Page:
Getting youth into work and kaupapa Māori services are some of the topics members of the Waiariki electorate have queries about following the Government's Wellbeing Budget.

Labour MPs Tāmati Coffey, who is the Waiariki MP, and Bay of Plenty-based list MP Angie Warren-Clark held a public meeting about the Budget at the Whakarewarewa Rugby Club today.

They told attendees about the highlights of the Budget announced last week and took questions about it.

Coffey said he was proud the Budget focused on more than money.

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"As anybody knows, it's not just about the money ... What's the economy for if not to increase the wellbeing of our citizens.

"We've made sure we've got the wellbeing of our people front and centre."

The pair spoke about the $1.9 billion package for mental health, the $81 million for Whānau Ora and $1.7b to fix the country's hospitals.

Waiariki MP Tāmati Coffey at the public meeting about the Budget. Photo / Stephen Parker
Waiariki MP Tāmati Coffey at the public meeting about the Budget. Photo / Stephen Parker

On mental health, Clark said the Government had listened to the community and would make sure those who needed help could receive it.

"Here in Rotorua it's about what's working on the ground and accessing that.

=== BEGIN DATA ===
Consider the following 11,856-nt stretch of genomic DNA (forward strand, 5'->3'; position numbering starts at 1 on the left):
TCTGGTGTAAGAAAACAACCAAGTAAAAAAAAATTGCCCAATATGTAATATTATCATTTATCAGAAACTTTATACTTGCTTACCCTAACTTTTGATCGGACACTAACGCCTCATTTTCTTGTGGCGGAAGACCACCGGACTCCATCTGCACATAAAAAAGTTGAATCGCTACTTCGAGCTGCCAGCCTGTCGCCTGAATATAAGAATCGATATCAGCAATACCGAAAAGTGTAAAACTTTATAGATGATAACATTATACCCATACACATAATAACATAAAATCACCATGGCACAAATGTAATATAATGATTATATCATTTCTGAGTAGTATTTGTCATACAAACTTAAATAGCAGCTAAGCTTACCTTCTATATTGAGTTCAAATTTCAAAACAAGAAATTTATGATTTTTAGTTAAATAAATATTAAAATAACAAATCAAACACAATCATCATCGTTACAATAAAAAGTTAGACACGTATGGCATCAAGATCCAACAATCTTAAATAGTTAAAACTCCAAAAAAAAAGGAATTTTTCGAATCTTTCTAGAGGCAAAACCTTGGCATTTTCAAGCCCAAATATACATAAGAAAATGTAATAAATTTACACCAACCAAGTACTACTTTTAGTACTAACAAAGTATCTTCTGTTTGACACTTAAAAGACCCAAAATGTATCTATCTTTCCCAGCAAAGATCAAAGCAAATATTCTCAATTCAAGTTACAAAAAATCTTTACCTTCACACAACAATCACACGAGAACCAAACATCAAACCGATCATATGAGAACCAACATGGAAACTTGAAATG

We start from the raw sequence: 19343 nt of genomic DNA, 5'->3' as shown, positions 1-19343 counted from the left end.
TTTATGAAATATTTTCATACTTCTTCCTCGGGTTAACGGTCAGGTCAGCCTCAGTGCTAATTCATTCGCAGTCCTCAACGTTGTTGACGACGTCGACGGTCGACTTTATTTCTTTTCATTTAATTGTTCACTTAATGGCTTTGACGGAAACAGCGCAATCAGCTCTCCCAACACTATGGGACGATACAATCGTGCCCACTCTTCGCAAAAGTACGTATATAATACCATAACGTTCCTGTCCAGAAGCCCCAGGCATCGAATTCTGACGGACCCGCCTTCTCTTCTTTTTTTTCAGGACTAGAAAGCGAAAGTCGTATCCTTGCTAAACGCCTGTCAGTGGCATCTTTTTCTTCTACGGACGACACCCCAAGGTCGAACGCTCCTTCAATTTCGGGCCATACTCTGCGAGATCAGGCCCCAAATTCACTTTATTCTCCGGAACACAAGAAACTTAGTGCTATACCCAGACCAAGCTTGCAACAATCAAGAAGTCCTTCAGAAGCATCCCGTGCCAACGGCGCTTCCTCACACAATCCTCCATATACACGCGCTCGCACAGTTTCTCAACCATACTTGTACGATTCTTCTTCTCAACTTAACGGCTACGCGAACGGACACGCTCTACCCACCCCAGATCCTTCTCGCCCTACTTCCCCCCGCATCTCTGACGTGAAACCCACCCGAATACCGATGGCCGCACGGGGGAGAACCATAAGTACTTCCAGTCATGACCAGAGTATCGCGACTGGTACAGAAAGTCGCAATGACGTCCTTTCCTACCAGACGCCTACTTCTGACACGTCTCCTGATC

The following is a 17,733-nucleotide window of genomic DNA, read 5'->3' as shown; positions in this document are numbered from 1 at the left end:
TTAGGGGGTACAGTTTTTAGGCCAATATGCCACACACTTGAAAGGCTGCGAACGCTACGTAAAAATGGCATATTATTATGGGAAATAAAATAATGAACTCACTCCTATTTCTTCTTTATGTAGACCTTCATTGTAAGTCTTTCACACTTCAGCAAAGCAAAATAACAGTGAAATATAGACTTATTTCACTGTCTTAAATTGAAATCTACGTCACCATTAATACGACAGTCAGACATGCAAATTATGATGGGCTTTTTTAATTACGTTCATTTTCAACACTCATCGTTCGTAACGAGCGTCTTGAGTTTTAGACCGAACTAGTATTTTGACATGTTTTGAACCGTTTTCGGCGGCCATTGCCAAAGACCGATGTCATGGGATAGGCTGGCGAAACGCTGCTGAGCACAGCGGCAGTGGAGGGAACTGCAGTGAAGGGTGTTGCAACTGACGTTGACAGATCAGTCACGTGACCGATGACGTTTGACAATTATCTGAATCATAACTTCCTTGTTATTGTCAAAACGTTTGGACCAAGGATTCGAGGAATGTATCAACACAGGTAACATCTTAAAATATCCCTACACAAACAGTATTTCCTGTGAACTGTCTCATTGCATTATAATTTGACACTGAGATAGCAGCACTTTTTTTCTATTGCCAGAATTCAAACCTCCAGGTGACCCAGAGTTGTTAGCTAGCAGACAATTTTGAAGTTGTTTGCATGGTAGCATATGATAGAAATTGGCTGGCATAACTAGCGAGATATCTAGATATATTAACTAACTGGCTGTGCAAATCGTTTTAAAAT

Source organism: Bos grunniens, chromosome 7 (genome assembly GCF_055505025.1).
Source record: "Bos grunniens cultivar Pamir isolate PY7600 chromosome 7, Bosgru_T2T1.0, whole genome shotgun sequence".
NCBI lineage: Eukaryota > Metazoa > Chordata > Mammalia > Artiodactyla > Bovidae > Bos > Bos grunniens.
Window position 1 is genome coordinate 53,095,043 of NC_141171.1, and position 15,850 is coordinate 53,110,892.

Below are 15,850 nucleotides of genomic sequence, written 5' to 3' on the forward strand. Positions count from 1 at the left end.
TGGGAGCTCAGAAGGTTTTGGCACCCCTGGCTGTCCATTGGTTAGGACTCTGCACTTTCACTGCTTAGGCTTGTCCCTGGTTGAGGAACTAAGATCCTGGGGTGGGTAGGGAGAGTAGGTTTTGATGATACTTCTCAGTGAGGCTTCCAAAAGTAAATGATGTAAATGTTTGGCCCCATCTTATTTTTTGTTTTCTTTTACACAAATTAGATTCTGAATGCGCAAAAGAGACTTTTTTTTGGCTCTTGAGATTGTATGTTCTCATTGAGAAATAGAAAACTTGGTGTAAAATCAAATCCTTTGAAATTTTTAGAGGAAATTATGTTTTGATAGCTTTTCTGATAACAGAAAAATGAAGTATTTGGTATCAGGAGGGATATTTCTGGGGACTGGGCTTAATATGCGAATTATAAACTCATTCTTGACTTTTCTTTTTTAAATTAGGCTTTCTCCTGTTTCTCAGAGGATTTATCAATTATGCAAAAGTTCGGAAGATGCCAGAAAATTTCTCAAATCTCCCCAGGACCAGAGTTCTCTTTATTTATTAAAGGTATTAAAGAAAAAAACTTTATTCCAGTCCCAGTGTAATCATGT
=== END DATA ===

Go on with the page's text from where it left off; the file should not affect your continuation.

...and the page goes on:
"[$1.9b] is a pretty significant amount of money but it's a really significant issue ... I'm really proud we've focused on turning this tide around."

One person at the hui asked about ways to support those under 18 into work, another asked about Māori health outcomes and another about kaupapa Māori services.

Clark acknowledged there was a disparity between Māori and non-Māori health outcomes.

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Labour list MP Angie-Warren Clark speaks about the Wellbeing Budget. Photo / Stephen Parker
Labour list MP Angie-Warren Clark speaks about the Wellbeing Budget. Photo / Stephen Parker

"What I can tell you hand on heart is the health solution we're looking at will not only go into DHBs ... It will also go into Hauora services.

"There are massive issues, that's why there's an inquiry into health outcomes for Māori."

Some of the key aspects of the 2019 Budget include a new frontline service for mental health, a $320m package to address family and sexual violence, and a $300m fund for start-ups.